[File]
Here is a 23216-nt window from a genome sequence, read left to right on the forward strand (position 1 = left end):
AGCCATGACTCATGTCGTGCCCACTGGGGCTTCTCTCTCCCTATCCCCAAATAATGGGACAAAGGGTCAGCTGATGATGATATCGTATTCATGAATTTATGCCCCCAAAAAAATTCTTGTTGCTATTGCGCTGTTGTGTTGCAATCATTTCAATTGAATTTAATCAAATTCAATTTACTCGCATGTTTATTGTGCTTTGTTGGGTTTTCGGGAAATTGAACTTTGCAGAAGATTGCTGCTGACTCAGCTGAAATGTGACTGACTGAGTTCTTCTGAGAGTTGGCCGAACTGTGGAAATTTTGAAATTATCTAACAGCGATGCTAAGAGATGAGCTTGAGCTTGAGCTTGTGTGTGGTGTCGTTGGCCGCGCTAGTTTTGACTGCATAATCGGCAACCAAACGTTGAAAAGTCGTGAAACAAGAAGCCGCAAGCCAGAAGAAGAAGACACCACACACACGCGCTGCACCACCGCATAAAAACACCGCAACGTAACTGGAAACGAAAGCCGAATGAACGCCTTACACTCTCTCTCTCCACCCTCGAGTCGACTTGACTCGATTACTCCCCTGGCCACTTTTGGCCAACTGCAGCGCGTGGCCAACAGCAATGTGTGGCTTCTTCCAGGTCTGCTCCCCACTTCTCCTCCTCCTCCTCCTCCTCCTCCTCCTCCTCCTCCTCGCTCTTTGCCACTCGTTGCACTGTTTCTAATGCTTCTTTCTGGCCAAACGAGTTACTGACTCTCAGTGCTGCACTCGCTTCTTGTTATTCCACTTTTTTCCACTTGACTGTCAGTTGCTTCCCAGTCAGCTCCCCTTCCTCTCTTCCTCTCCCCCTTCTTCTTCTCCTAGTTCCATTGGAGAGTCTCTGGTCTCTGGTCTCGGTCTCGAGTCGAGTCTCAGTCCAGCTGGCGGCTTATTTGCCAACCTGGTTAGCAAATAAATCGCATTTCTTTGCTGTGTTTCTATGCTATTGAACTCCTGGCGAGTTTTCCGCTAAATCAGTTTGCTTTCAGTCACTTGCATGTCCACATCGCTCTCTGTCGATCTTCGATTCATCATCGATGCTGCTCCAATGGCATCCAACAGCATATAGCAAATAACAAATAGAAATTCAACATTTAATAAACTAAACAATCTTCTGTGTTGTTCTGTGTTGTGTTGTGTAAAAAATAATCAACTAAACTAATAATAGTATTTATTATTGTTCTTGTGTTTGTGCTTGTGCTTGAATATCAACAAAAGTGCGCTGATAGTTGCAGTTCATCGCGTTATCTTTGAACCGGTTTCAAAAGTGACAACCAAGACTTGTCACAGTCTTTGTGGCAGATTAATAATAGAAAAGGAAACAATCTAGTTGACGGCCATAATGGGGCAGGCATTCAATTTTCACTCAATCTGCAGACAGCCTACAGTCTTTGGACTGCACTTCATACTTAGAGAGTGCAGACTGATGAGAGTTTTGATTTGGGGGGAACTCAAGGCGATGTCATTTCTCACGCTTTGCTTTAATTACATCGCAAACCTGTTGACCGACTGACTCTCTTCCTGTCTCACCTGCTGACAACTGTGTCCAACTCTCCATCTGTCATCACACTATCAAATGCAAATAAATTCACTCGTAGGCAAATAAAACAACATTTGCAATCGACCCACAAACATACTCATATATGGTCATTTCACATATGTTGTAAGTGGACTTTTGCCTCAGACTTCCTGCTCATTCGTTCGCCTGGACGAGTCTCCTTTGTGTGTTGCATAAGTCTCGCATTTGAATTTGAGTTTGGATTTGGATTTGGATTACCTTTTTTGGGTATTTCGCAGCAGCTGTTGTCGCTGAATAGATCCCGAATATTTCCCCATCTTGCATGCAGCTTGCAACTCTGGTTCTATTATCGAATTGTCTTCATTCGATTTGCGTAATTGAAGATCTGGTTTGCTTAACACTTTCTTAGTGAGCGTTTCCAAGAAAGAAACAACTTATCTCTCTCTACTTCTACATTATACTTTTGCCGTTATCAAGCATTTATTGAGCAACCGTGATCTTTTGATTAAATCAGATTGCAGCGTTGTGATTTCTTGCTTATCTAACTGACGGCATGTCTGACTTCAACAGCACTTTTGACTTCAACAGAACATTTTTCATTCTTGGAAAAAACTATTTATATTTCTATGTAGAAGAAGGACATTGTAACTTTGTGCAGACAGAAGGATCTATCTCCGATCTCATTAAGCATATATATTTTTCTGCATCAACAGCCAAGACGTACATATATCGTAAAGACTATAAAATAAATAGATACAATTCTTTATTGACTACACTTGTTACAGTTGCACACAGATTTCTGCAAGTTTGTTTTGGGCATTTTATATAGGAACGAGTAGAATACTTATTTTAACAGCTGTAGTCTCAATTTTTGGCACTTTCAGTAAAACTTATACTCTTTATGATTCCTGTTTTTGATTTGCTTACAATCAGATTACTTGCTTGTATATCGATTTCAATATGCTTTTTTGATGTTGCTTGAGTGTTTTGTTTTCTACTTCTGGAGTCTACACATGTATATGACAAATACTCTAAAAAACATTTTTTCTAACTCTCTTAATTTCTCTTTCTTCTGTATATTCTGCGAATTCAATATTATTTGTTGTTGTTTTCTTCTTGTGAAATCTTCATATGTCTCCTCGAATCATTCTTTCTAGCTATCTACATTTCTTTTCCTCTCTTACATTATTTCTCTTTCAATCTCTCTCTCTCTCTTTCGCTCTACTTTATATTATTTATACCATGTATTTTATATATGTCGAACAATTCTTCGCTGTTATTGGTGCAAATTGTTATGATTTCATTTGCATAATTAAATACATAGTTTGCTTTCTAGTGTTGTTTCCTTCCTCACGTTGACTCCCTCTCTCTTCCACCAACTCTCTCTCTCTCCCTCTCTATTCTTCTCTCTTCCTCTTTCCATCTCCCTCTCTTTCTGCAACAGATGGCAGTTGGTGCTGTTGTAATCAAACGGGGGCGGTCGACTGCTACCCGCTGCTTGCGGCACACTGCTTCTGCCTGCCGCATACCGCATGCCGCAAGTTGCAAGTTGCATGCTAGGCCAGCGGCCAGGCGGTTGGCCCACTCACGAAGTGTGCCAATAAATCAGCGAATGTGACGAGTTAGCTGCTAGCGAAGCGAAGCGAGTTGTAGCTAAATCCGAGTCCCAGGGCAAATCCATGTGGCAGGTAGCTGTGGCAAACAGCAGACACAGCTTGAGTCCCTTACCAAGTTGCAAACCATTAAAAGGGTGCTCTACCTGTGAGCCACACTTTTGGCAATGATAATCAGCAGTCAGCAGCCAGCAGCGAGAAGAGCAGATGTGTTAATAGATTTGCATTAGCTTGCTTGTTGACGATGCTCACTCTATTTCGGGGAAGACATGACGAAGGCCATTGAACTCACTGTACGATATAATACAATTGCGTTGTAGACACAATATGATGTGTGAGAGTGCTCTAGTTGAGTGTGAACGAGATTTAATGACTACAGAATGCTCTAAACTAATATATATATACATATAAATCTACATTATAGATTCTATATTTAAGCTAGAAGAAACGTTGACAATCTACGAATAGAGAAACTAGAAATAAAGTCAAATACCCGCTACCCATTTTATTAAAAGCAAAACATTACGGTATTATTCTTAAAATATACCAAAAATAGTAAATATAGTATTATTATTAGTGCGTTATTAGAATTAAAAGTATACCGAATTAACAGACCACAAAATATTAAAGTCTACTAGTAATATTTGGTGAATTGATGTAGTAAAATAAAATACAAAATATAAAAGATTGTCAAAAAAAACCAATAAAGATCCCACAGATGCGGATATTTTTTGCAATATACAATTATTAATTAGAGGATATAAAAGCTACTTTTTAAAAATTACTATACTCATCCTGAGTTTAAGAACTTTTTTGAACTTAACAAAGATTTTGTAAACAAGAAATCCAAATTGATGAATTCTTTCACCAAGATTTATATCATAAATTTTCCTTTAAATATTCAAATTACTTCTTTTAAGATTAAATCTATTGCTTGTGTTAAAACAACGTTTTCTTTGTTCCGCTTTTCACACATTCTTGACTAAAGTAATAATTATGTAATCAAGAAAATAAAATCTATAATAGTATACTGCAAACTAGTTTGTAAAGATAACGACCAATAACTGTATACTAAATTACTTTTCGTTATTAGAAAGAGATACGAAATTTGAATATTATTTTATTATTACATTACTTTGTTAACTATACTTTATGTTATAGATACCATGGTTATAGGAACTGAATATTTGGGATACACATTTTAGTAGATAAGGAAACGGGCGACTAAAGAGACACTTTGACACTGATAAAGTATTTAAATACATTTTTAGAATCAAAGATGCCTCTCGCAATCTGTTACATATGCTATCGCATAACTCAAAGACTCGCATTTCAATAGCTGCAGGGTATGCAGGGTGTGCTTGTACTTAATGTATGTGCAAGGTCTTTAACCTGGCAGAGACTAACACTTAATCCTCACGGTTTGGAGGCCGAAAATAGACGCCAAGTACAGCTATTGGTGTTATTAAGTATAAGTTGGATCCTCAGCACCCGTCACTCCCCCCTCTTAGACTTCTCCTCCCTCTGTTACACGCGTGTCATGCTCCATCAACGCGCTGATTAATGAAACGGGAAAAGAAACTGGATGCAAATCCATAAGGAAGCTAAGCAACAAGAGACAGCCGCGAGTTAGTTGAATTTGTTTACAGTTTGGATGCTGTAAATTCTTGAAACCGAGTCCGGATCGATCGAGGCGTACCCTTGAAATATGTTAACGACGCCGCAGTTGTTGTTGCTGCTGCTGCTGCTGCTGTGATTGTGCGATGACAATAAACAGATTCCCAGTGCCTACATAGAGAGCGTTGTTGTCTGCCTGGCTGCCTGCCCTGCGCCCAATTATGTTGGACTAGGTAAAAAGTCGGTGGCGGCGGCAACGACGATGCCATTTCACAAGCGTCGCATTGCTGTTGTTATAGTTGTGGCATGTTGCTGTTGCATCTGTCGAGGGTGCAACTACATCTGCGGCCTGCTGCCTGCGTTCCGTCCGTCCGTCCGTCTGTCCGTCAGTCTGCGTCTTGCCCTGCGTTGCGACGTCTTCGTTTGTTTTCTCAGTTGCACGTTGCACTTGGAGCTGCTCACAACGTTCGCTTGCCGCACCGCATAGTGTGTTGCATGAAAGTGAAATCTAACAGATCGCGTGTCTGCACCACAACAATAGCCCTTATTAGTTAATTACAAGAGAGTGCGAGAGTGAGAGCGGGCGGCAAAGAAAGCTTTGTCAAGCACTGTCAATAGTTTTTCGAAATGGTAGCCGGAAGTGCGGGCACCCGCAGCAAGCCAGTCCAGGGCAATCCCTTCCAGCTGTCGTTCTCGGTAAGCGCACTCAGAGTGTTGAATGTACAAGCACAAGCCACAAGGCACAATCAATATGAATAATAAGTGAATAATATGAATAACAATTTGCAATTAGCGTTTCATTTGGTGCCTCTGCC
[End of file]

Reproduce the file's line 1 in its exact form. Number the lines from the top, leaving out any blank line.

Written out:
Here is a 23216-nt window from a genome sequence, read left to right on the forward strand (position 1 = left end):